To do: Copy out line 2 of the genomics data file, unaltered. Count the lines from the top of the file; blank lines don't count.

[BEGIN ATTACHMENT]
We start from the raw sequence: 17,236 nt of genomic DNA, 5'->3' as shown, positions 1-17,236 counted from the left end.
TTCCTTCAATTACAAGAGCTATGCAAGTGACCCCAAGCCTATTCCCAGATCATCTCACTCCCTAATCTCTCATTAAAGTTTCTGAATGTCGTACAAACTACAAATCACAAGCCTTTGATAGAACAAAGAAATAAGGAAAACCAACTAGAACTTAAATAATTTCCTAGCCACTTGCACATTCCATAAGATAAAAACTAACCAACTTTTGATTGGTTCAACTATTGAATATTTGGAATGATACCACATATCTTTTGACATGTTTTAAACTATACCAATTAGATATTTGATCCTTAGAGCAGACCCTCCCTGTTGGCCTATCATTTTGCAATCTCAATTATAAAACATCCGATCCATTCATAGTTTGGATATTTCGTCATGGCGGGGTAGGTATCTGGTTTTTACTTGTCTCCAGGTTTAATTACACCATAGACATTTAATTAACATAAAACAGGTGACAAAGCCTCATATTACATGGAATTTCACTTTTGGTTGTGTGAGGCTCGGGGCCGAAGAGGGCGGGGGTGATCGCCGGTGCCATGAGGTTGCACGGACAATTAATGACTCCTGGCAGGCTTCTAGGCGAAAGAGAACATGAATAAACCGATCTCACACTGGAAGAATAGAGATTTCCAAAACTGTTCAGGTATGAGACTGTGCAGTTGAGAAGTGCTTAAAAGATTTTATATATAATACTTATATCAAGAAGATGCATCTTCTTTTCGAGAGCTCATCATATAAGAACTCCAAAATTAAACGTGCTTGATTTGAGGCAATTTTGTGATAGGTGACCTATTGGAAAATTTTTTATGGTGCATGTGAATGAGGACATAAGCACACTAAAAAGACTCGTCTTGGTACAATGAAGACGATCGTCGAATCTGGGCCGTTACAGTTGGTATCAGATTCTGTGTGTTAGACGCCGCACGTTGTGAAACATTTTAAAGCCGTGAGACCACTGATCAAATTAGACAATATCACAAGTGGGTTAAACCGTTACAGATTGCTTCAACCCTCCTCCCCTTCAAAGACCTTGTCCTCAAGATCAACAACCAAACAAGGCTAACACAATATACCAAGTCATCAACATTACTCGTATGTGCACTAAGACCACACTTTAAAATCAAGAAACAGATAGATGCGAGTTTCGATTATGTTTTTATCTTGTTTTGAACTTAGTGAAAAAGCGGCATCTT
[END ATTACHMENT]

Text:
TTCCTTCAATTACAAGAGCTATGCAAGTGACCCCAAGCCTATTCCCAGATCATCTCACTCCCTAATCTCTCATTAAAGTTTCTGAATGTCGTACAAACTACAAATCACAAGCCTTTGATAGAACAAAGAAATAAGGAAAACCAACTAGAACTTAAATAATTTCCTAGCCACTTGCACATTCCATAAGATAAAAACTAACCAACTTTTGATTGGTTCAACTATTGAATATTTGGAATGATACCACATATCTTTTGACATGTTTTAAACTATACCAATTAGATATTTGATCCTTAGAGCAGACCCTCCCTGTTGGCCTATCATTTTGCAATCTCAATTATAAAACATCCGATCCATTCATAGTTTGGATATTTCGTCATGGCGGGGTAGGTATCTGGTTTTTACTTGTCTCCAGGTTTAATTACACCATAGACATTTAATTAACATAAAACAGGTGACAAAGCCTCATATTACATGGAATTTCACTTTTGGTTGTGTGAGGCTCGGGGCCGAAGAGGGCGGGGGTGATCGCCGGTGCCATGAGGTTGCACGGACAATTAATGACTCCTGGCAGGCTTCTAGGCGAAAGAGAACATGAATAAACCGATCTCACACTGGAAGAATAGAGATTTCCAAAACTGTTCAGGTATGAGACTGTGCAGTTGAGAAGTGCTTAAAAGATTTTATATATAATACTTATATCAAGAAGATGCATCTTCTTTTCGAGAGCTCATCATATAAGAACTCCAAAATTAAACGTGCTTGATTTGAGGCAATTTTGTGATAGGTGACCTATTGGAAAATTTTTTATGGTGCATGTGAATGAGGACATAAGCACACTAAAAAGACTCGTCTTGGTACAATGAAGACGATCGTCGAATCTGGGCCGTTACAGTTGGTATCAGATTCTGTGTGTTAGACGCCGCACGTTGTGAAACATTTTAAAGCCGTGAGACCACTGATCAAATTAGACAATATCACAAGTGGGTTAAACCGTTACAGATTGCTTCAACCCTCCTCCCCTTCAAAGACCTTGTCCTCAAGATCAACAACCAAACAAGGCTAACACAATATACCAAGTCATCAACATTACTCGTATGTGCACTAAGACCACACTTTAAAATCAAGAAACAGATAGATGCGAGTTTCGATTATGTTTTTATCTTGTTTTGAACTTAGTGAAAAAGCGGCATCTT